in 2015, Bloomberg LP experienced a “significant” unexplained outage of its terminals.
With the Bloomberg terminal outage, traders were forced to pick up the phone and do it the old fashioned way.
A Bloomberg Terminal is a must-have machine for traders. They use them to message others, obtain real-time market data, news, and stock quotes among many other functions.
Wall Street is pretty much spoiled by the incredible $US20,000-per-year machine.
Before broadband fired live quotes and analysis at the speed of light to our smartphones, traders used to read bid-ask spreads off of chalkboards and historical data off of miles of ticker tape.
We went way back to see how trading was done in the pre-Bloomberg terminal era. We even went back before ticker tape was a thing.
With the help of images from the Museum of American Finance in New York, we put together a brief, visual history of trading technology, from ticker tape to the present.
Editor’s Note: Former Business Insider writer Rob Wile contributed to the original version of this feature.
Telegraph wires (many of which would have connected tickers) created a virtual canopy above downtown Manhattan.
Photo circa late 19th century.
Ticker tape actually persisted as late as the 1970s. With the Dial Teleregister (created in 1932) you could dial-in a stock, and its bid and ask would be displayed.
Here's how it worked. From a central transmitting station in New York City, Teleregister provided data to over 400 boards throughout the country.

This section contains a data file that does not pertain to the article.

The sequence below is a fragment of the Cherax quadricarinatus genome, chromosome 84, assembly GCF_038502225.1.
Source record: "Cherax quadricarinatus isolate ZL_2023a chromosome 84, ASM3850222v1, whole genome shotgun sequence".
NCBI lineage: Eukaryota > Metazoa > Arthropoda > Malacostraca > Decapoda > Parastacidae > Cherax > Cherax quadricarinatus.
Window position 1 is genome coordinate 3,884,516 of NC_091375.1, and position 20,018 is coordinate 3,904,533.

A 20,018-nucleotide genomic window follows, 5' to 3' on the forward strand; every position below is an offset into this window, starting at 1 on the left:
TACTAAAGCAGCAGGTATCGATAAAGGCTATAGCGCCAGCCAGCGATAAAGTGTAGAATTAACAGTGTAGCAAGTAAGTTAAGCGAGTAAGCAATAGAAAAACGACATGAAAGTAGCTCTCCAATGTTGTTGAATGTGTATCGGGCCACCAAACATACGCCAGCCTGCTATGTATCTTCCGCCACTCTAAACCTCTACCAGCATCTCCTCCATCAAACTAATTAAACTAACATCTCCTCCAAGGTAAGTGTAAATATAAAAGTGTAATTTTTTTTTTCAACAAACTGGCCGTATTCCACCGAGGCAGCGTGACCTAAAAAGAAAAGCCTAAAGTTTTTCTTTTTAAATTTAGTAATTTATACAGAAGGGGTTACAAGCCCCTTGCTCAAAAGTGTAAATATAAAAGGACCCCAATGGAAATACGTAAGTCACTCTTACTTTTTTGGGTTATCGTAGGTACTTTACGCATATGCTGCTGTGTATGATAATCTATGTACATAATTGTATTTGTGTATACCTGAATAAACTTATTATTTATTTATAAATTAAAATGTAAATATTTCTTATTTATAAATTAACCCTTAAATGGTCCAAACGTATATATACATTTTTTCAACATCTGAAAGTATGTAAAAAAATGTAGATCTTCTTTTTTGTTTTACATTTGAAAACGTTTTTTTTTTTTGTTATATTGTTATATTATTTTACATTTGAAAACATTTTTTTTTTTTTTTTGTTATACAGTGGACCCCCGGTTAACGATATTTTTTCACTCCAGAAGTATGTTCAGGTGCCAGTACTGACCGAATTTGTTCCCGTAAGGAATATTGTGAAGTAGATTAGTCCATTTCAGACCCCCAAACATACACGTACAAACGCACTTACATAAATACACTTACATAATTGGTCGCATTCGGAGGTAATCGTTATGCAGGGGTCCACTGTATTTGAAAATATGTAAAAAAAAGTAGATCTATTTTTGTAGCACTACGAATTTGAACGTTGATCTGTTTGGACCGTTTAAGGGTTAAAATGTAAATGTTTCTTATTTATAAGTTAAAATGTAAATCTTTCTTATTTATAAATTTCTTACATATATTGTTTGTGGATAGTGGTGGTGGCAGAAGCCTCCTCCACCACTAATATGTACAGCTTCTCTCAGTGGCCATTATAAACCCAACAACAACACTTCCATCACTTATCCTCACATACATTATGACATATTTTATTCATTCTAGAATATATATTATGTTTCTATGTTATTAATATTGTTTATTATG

But tickers still existed well into the latter half of the century. Here's a woman at checking 'high speed tape and quotations.'
A woman at a brokerage's terminal in the '70s, using one of the last ever ticker machines. It was 'high speed' at 900 characters per minute.
Here's the description from EliteTrader: 'Here is a girl working on a teletype one of the KSR series, notice the two Ultronic's and the high speed 900 series ticker. (900 characters per minute) Those were the last ever ticker machines built. Oh and back in the days you had different tapes then in the mid 1970s and up you had the consolidated tape but you still had the last sale tape and the bid and ask tape.'
'Up until 1990, many of the quote vendors forced customers to use proprietary hardware so they would not lose control over the data. Quotron and ADP had a little truck that rode around Manhattan delivering hardware,' according to one account.
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